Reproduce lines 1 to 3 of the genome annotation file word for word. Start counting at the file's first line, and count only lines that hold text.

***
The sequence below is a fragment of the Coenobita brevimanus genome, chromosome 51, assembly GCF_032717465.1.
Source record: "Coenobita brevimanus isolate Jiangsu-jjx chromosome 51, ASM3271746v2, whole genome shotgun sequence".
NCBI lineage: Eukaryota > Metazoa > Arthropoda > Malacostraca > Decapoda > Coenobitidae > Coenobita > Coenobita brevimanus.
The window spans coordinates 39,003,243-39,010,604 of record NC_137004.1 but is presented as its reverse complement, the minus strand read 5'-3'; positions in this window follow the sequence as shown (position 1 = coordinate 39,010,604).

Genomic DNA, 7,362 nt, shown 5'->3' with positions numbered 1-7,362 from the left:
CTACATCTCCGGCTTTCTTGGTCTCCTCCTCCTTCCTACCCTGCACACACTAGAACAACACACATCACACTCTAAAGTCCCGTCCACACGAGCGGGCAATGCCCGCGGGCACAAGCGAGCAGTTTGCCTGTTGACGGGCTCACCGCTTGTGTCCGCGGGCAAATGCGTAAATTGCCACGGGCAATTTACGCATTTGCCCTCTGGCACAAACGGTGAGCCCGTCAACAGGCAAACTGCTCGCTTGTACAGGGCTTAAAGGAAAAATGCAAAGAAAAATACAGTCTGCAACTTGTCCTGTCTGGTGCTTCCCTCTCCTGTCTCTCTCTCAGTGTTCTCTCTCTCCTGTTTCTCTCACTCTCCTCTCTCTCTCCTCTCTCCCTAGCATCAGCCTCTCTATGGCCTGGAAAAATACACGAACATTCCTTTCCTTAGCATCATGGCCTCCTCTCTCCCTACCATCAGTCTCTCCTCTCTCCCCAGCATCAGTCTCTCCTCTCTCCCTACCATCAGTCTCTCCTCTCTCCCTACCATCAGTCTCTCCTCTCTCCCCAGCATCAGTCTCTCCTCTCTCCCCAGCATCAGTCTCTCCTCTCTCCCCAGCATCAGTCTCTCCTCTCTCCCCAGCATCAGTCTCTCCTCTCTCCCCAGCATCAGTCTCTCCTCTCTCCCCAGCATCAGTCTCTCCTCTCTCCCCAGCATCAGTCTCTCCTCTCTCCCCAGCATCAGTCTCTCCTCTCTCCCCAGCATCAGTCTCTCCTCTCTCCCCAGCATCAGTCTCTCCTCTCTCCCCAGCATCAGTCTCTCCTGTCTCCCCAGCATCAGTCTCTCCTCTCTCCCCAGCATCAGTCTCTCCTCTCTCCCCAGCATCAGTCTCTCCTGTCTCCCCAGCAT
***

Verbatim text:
The sequence below is a fragment of the Coenobita brevimanus genome, chromosome 51, assembly GCF_032717465.1.
Source record: "Coenobita brevimanus isolate Jiangsu-jjx chromosome 51, ASM3271746v2, whole genome shotgun sequence".
NCBI lineage: Eukaryota > Metazoa > Arthropoda > Malacostraca > Decapoda > Coenobitidae > Coenobita > Coenobita brevimanus.